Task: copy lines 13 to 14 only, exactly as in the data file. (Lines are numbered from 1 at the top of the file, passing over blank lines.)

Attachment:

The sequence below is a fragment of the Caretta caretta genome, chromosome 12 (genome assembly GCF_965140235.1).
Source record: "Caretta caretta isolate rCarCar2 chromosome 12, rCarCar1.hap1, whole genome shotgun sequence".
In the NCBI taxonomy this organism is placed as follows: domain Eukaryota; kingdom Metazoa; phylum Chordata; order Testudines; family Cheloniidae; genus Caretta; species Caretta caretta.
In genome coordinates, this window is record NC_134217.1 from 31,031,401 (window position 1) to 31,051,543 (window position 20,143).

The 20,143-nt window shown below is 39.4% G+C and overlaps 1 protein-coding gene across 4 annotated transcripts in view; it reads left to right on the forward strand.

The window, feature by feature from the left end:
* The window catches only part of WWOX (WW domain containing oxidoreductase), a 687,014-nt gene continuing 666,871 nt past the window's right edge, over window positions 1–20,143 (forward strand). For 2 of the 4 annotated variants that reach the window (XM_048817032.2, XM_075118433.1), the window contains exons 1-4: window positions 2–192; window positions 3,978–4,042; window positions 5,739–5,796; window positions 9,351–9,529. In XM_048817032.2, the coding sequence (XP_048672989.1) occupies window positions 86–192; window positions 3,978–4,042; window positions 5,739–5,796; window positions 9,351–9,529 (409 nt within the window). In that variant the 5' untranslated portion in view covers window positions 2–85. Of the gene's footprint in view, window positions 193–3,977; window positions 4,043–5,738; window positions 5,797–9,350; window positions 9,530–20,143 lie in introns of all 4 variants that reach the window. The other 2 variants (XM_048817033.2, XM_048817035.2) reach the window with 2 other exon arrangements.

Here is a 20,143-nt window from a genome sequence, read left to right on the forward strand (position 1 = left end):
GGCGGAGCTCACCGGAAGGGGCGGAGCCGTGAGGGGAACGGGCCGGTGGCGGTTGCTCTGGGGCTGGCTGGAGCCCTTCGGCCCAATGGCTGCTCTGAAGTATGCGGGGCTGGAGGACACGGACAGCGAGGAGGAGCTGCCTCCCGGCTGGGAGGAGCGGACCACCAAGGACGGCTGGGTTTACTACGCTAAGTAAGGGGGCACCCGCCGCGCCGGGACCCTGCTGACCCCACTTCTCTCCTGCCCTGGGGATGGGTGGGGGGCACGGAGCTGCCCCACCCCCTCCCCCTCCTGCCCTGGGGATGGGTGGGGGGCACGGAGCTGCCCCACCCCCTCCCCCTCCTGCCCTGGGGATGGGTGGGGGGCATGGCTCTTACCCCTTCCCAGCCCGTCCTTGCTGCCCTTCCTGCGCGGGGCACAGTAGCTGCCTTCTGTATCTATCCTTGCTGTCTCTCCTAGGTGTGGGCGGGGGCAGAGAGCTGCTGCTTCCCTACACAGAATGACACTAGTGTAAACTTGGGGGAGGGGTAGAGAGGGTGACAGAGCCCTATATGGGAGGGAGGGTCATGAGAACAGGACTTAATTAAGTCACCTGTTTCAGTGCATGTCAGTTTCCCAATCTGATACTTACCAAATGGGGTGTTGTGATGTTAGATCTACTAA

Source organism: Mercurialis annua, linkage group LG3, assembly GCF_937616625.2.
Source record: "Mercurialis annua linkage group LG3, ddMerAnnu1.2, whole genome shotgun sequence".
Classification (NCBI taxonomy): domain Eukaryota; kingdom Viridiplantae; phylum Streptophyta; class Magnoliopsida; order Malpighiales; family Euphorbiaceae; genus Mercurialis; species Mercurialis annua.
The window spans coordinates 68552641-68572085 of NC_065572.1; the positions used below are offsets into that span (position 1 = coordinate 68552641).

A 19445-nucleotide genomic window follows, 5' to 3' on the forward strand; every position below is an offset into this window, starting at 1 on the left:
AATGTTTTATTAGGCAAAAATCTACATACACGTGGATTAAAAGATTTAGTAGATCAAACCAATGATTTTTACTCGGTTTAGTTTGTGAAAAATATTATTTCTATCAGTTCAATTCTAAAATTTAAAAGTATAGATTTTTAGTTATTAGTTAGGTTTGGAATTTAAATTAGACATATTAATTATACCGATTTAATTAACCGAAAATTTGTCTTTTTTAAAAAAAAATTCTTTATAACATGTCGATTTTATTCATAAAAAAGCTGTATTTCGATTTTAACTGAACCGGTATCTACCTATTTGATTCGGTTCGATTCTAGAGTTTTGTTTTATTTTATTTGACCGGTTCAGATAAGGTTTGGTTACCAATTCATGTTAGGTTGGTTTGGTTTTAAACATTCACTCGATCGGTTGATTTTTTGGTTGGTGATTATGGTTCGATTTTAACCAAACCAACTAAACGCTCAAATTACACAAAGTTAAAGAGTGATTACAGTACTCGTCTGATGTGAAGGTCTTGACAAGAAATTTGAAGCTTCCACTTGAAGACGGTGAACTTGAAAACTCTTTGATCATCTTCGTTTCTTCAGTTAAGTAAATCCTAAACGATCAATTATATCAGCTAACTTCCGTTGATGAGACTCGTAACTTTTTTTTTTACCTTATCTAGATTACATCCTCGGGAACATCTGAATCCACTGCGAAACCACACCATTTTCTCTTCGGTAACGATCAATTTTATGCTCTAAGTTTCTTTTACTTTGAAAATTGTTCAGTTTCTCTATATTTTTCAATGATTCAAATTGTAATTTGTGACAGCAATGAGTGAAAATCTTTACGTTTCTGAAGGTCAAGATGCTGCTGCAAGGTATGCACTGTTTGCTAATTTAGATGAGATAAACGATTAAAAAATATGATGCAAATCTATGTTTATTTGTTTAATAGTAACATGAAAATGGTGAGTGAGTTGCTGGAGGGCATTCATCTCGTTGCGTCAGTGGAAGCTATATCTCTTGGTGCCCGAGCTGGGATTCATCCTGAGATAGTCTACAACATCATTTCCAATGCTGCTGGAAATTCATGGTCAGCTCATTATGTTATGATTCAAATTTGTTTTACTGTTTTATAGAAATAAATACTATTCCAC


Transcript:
The window spans coordinates 68552641-68572085 of NC_065572.1; the positions used below are offsets into that span (position 1 = coordinate 68552641).

A 19445-nucleotide genomic window follows, 5' to 3' on the forward strand; every position below is an offset into this window, starting at 1 on the left: